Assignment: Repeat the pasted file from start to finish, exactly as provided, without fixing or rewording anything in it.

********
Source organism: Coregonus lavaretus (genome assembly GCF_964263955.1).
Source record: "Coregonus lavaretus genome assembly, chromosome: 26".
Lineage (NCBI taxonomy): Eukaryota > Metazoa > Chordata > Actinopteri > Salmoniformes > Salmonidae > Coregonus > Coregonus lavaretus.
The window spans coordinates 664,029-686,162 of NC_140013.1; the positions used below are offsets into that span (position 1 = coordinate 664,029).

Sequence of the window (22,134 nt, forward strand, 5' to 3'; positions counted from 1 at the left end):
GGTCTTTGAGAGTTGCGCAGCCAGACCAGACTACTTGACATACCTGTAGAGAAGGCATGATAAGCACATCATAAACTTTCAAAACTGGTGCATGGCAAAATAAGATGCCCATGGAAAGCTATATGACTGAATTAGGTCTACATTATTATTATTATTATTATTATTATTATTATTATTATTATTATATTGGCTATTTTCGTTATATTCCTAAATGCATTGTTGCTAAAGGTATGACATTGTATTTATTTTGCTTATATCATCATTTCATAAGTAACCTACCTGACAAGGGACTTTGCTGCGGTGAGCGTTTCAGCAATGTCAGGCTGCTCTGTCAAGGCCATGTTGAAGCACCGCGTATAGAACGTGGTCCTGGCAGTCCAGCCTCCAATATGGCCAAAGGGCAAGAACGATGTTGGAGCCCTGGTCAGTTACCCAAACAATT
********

Source organism: Coregonus lavaretus (genome assembly GCF_964263955.1).
Source record: "Coregonus lavaretus genome assembly, chromosome: 26".
Lineage (NCBI taxonomy): Eukaryota > Metazoa > Chordata > Actinopteri > Salmoniformes > Salmonidae > Coregonus > Coregonus lavaretus.
The window spans coordinates 664,029-686,162 of NC_140013.1; the positions used below are offsets into that span (position 1 = coordinate 664,029).

Sequence of the window (22,134 nt, forward strand, 5' to 3'; positions counted from 1 at the left end):
GGTCTTTGAGAGTTGCGCAGCCAGACCAGACTACTTGACATACCTGTAGAGAAGGCATGATAAGCACATCATAAACTTTCAAAACTGGTGCATGGCAAAATAAGATGCCCATGGAAAGCTATATGACTGAATTAGGTCTACATTATTATTATTATTATTATTATTATTATTATTATTATTATTATATTGGCTATTTTCGTTATATTCCTAAATGCATTGTTGCTAAAGGTATGACATTGTATTTATTTTGCTTATATCATCATTTCATAAGTAACCTACCTGACAAGGGACTTTGCTGCGGTGAGCGTTTCAGCAATGTCAGGCTGCTCTGTCAAGGCCATGTTGAAGCACCGCGTATAGAACGTGGTCCTGGCAGTCCAGCCTCCAATATGGCCAAAGGGCAAGAACGATGTTGGAGCCCTGGTCAGTTACCCAAACAATT